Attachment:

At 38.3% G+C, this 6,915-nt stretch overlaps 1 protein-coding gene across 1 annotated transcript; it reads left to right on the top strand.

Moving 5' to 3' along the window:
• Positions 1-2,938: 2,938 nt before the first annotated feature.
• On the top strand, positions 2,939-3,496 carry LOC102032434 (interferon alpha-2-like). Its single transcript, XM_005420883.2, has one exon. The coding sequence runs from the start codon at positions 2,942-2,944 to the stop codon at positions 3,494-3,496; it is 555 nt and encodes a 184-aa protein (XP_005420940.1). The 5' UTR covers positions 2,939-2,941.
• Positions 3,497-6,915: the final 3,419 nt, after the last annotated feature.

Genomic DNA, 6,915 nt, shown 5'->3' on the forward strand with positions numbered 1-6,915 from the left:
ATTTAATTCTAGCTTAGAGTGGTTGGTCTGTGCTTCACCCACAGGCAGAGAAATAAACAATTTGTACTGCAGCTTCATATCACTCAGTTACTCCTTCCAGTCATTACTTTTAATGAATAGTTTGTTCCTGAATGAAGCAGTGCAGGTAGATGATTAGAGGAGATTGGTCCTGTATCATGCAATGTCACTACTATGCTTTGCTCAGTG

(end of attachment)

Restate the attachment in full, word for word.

At 38.3% G+C, this 6,915-nt stretch overlaps 1 protein-coding gene across 1 annotated transcript; it reads left to right on the top strand.

Moving 5' to 3' along the window:
• Positions 1-2,938: 2,938 nt before the first annotated feature.
• On the top strand, positions 2,939-3,496 carry LOC102032434 (interferon alpha-2-like). Its single transcript, XM_005420883.2, has one exon. The coding sequence runs from the start codon at positions 2,942-2,944 to the stop codon at positions 3,494-3,496; it is 555 nt and encodes a 184-aa protein (XP_005420940.1). The 5' UTR covers positions 2,939-2,941.
• Positions 3,497-6,915: the final 3,419 nt, after the last annotated feature.

Genomic DNA, 6,915 nt, shown 5'->3' on the forward strand with positions numbered 1-6,915 from the left:
ATTTAATTCTAGCTTAGAGTGGTTGGTCTGTGCTTCACCCACAGGCAGAGAAATAAACAATTTGTACTGCAGCTTCATATCACTCAGTTACTCCTTCCAGTCATTACTTTTAATGAATAGTTTGTTCCTGAATGAAGCAGTGCAGGTAGATGATTAGAGGAGATTGGTCCTGTATCATGCAATGTCACTACTATGCTTTGCTCAGTG